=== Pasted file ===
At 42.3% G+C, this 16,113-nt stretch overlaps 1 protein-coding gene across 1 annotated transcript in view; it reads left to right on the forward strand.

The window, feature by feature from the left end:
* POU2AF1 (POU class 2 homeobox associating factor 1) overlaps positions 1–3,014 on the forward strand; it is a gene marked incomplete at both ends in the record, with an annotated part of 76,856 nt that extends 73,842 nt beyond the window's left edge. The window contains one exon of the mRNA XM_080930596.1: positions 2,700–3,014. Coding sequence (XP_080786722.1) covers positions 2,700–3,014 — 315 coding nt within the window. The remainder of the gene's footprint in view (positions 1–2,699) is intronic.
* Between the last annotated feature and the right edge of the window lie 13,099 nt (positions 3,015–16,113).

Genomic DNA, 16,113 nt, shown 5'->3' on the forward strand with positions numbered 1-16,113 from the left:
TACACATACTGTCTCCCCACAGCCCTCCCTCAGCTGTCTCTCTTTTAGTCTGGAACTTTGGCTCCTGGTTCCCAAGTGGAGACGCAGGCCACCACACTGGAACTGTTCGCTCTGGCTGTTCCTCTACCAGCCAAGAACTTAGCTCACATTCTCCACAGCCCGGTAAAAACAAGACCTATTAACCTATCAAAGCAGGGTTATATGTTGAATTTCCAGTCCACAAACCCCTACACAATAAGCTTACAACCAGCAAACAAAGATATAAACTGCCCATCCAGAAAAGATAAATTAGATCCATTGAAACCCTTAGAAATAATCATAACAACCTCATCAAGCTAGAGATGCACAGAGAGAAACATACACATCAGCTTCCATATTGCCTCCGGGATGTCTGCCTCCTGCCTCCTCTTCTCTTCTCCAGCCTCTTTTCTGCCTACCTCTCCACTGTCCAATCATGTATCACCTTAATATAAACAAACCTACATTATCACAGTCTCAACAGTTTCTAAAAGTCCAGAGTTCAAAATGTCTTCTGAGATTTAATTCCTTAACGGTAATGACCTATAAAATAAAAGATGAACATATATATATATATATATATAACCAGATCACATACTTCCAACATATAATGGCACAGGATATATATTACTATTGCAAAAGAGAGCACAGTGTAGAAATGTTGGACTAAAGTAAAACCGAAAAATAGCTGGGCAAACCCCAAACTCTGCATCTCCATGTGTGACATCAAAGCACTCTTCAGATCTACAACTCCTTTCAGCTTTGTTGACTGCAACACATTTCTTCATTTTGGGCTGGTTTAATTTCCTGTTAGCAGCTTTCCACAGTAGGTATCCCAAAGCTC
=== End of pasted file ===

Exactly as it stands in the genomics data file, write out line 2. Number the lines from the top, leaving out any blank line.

The window, feature by feature from the left end: